- Alberto Arvelo
- Run Time
- 1 hour and 59 minutes
VP Content Ratings
- Sex & Nudity
- Star Rating
Libertador (Original Title)
Rated R. Running time: 1 hour 59 min.
Our content ratings: Violence 6; Language 1; Sex/Nudity 2.
Our star rating (1-5): 4
…learn to do good; seek justice, rescue the oppressed, defend the orphan, plead for the widow.
The makers of this Venezuelan-Spanish production try to squeeze into two hours a story that would better be served by the popular form of a miniseries or trilogy. Still, truncated as it is, North Americans who know little of the great Liberator beyond his name, Simon Bolivar, even if they watch just the opening words that introduce the film, will learn a great deal:
“Simon Bolivar fought over 100 battles against the Spanish Empire in South America. He rode over 70,000 miles on horseback. His military campaigns covered twice the territory of Alexander the Great. His army never conquered — it liberated.”
Venezuelan actor Edgar Ramirez Arellano does not look like the famous portraits of the Liberator, but his dynamic portrayal makes us understand how the charismatic leader could win over such a large and loyal during his all too brief lifetime.
Framed around an assassination attempt on Bolivar in 1828 (the film neatly sidesteps any mention of the increasingly dictatorial tendencies that caused some former allies to turn against him), the narrative flips back 28 years to the wealthy plantation owner’s tutelage in Spain, blissful early marriage to a young that ends in sorrow, and his subsequent dissolute period in Paris, where, repulsed by “dictator” Napoleon, he is finally reawakened to the ideals of freedom.
As stated above, director Alberto Arvelo and writer Timothy Sexton frame their film around an assassination attempt on Bolivar from which his mistress Manuela Sáenz (Juana Acosta) helps him escape. It then jumps back some 28 years when the youth was still living the unpromising life of a wealthy playboy sent to Spain for his education. Despite the tutelage of Enlightenment scholar Simon Rodriguez (Francisco Denis), Bolivar shows no interest in politics or in abstract ideas such as Freedom and Equality. However, he is soon introduced to the perils of politics when he inadvertantly shames the Spanish Prince Fernando during a lawn game, resulting in his banishment from the royal court. He soon meets and marries the lovely María Teresa (María Valverde), bringing her back to his estate in Venezuela.
We see that he is still largely unmindful of the lowly when he is bringing his bride by carriage to his home. On the way to his plantation they pass laboring in the sugar field some slaves, one of whom is being cruelly whipped. Maria is disturbed that he did not stop to intervene. He wasn’t my slave is his answer to her query. No wonder Rodriguez calls the young man a “noble savage.” The couple enjoys just six months of wedded bliss before Maria dies of Yellow Fever.
The grief-stricken husband spends several years in Paris living the dissolute life made possible by great wealth. However, after Napoleon shows the true colors of a tyrant, invading Spain with great bloodshed, Bolivar, taking to heart the democratic teachings of his mentor ad now friend, returns to his native land and becomes involved in the rebellion against Spanish tyranny. Amidst a series of battles in which the peasants fight along with Bolivar’s upper-crust colleagues, Bolivar broadens his views to include “Equality” with “Freedom.” Jefferson is among the thinkers, and Washington among the leaders, whom he comes to admire.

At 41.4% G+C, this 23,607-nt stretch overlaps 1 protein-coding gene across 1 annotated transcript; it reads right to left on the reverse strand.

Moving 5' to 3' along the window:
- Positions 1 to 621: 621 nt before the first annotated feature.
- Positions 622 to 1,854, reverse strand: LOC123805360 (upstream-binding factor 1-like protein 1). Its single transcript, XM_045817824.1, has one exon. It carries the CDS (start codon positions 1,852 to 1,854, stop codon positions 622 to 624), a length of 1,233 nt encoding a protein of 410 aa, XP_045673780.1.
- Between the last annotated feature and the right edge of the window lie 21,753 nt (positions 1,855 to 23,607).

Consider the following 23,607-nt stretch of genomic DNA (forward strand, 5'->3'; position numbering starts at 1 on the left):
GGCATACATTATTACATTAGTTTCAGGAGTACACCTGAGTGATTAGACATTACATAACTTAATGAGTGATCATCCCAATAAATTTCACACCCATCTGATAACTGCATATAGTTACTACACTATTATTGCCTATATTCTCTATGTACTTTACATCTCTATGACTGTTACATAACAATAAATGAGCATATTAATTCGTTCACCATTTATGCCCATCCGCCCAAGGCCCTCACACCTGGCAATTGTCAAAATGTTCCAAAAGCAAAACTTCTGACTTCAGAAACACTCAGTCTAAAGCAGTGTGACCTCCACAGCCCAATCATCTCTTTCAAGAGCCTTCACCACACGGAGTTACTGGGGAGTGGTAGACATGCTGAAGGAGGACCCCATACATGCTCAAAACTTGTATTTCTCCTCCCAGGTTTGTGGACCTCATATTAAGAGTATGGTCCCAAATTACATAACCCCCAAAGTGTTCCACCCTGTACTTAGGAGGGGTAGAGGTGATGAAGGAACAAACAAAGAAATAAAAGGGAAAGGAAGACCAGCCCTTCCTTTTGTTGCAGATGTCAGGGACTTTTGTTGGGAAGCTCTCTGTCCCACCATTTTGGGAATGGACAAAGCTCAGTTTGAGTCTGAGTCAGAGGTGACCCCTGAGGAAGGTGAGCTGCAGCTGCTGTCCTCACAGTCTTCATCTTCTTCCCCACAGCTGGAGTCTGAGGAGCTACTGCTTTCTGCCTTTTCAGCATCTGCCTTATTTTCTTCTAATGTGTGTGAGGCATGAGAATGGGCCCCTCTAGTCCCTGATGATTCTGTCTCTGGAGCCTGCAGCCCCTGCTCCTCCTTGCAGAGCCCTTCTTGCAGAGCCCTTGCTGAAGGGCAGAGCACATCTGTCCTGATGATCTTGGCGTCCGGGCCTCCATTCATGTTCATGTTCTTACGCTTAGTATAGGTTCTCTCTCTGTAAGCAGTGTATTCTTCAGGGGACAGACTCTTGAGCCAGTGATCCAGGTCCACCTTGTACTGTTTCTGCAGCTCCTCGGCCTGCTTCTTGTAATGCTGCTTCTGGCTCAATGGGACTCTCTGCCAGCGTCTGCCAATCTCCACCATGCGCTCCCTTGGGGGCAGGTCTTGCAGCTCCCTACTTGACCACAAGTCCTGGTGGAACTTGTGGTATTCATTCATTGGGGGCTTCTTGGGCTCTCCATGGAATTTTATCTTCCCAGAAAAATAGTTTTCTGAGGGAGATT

The many battles are staged so well that it made me sorry that the film did not make it to the big screen. There are alternating scenes of vast fields filled with armies marching toward each other with close-ups of the savage hand to hand combat, body parts flying through the air from exploding cannon shots, and men stabbing one another with bayonets and swords. This section is not for the squeamish. Bolivar’s military campaigns rise and fall in terms of success, at one point Bolivar having to flee to Jamaica after a huge Spanish fleet brings more troops. The highpoint (literally) involves Bolivar, Hannibal-like, leading his ragtag army up and over the Andes so as to take the Spanish troops by surprise, the Battle of Boyaca in 1819 becoming a turning point in the struggle against Spanish rule.
Because of its relative brevity, the film does not provide many details of the political maneuvering of Bolivar and his colleagues, or why some turned against him. The shadowy figure of British financier Torkington (Danny Huston) is important, as are the large number of Irish soldiers who join the South Americans. As with the American Revolutionists, foreign (French in this case) money and soldiers were important in sustaining the South American one. The film does emphasize that Bolivar believed in uniting the various countries in a system similar to that of the newly formed United States, but due to many interests opposed to such unity, he was doomed to disappointment. (I was reminded during this section of Gandhi’s feeling of failure when Pakistan separated from India at the end of the British Raj.)
There has been much debate as to Bolivar’s end—did he die of illness, or was he assassinated? Thus the conclusion of this film is debatable. According to some the script was more influenced by the politics of the current Venezuelan government, still under the influence of the late Pres. Hugo Chavez, than history. Despite this, the film is both entertaining and, for us Yankees who know little more than the name of its subject, enlightening as well. The territory he helped liberate is vast, including what is now Venezuela, Colombia, Panama, Ecuador, and Peru. As citizens of the world we should know more about the past of our neighbors in the south.
This review with a set of discussion questions will be in the Feb. issue of VP.